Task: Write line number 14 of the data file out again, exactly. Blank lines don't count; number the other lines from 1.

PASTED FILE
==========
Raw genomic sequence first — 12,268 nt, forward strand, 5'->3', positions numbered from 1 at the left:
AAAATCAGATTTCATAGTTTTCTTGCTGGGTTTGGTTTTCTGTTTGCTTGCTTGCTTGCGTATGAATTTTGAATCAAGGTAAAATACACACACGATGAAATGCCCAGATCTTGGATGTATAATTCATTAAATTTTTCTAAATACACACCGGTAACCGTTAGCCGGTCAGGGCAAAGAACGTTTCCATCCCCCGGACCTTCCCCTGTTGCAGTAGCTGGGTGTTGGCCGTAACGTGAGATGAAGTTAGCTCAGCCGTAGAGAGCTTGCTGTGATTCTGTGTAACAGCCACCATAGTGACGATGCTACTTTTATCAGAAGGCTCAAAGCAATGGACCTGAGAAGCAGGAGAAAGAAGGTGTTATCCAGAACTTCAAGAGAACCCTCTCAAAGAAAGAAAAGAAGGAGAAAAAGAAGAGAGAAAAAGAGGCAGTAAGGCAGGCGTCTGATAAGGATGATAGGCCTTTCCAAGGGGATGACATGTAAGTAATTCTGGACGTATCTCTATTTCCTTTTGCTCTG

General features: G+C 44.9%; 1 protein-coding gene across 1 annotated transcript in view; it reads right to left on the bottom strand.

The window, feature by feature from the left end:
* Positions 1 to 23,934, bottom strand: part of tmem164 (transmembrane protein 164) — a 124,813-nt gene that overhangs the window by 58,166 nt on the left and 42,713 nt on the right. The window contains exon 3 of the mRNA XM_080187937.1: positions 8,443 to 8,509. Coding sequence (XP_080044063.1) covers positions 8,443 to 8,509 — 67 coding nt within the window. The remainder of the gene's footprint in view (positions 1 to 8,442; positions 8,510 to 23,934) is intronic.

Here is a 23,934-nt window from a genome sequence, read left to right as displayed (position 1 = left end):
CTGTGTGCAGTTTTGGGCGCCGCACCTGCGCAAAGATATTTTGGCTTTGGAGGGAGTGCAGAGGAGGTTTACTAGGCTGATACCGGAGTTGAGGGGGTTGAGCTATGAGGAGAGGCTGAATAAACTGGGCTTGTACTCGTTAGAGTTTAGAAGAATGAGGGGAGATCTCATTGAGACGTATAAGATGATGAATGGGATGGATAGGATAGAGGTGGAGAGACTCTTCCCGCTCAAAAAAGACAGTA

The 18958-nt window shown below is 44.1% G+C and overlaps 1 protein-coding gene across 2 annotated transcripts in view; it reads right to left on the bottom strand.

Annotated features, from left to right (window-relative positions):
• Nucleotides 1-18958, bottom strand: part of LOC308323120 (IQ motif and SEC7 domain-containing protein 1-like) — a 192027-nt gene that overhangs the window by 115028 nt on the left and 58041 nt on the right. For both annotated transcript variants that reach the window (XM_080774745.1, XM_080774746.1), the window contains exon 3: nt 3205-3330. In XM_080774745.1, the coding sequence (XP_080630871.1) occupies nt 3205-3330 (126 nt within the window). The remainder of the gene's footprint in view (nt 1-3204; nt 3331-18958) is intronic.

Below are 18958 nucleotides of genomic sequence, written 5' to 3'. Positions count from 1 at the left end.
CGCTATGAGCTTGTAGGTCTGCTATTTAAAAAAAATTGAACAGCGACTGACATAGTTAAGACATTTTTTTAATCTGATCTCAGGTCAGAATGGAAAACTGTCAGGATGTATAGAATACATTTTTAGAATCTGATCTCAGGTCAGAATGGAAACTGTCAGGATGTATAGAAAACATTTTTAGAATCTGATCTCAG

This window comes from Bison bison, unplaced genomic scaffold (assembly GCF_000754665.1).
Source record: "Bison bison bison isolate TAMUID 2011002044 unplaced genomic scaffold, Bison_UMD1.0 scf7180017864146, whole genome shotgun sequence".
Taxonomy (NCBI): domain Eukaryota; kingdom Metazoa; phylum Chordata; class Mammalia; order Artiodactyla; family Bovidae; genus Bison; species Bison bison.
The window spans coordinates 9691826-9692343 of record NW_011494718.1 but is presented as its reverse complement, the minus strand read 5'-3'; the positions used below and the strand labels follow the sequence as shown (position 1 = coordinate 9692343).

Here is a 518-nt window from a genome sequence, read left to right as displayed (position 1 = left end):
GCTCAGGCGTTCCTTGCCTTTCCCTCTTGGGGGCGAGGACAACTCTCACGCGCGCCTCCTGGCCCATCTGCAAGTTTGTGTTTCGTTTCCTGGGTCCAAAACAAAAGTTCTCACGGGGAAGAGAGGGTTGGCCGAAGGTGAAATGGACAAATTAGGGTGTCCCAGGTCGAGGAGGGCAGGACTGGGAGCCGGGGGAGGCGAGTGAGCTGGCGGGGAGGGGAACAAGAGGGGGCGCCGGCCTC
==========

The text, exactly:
Source record: "Bison bison bison isolate TAMUID 2011002044 unplaced genomic scaffold, Bison_UMD1.0 scf7180017864146, whole genome shotgun sequence".